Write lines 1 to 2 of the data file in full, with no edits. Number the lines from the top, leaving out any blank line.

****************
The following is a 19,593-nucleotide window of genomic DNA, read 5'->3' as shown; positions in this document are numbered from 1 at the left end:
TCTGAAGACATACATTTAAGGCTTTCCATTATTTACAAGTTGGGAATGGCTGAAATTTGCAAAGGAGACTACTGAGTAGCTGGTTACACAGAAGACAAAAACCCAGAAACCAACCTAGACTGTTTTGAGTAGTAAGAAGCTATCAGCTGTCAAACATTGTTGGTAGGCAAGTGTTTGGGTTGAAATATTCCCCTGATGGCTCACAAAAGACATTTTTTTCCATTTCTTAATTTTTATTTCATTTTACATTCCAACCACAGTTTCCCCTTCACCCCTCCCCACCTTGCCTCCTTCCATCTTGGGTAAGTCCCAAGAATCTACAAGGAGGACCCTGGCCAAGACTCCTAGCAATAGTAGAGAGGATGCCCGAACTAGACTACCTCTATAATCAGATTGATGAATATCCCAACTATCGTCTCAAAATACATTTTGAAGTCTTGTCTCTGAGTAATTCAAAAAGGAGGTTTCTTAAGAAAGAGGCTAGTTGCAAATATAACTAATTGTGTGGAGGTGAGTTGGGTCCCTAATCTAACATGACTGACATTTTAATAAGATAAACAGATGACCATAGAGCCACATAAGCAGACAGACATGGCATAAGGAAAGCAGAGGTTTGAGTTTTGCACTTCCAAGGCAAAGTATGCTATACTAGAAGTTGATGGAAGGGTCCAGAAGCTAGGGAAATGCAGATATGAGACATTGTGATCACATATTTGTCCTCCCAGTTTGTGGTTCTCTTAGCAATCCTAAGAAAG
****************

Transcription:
The following is a 19,593-nucleotide window of genomic DNA, read 5'->3' as shown; positions in this document are numbered from 1 at the left end:
TCTGAAGACATACATTTAAGGCTTTCCATTATTTACAAGTTGGGAATGGCTGAAATTTGCAAAGGAGACTACTGAGTAGCTGGTTACACAGAAGACAAAAACCCAGAAACCAACCTAGACTGTTTTGAGTAGTAAGAAGCTATCAGCTGTCAAACATTGTTGGTAGGCAAGTGTTTGGGTTGAAATATTCCCCTGATGGCTCACAAAAGACATTTTTTTCCATTTCTTAATTTTTATTTCATTTTACATTCCAACCACAGTTTCCCCTTCACCCCTCCCCACCTTGCCTCCTTCCATCTTGGGTAAGTCCCAAGAATCTACAAGGAGGACCCTGGCCAAGACTCCTAGCAATAGTAGAGAGGATGCCCGAACTAGACTACCTCTATAATCAGATTGATGAATATCCCAACTATCGTCTCAAAATACATTTTGAAGTCTTGTCTCTGAGTAATTCAAAAAGGAGGTTTCTTAAGAAAGAGGCTAGTTGCAAATATAACTAATTGTGTGGAGGTGAGTTGGGTCCCTAATCTAACATGACTGACATTTTAATAAGATAAACAGATGACCATAGAGCCACATAAGCAGACAGACATGGCATAAGGAAAGCAGAGGTTTGAGTTTTGCACTTCCAAGGCAAAGTATGCTATACTAGAAGTTGATGGAAGGGTCCAGAAGCTAGGGAAATGCAGATATGAGACATTGTGATCACATATTTGTCCTCCCAGTTTGTGGTTCTCTTAGCAATCCTAAGAAAG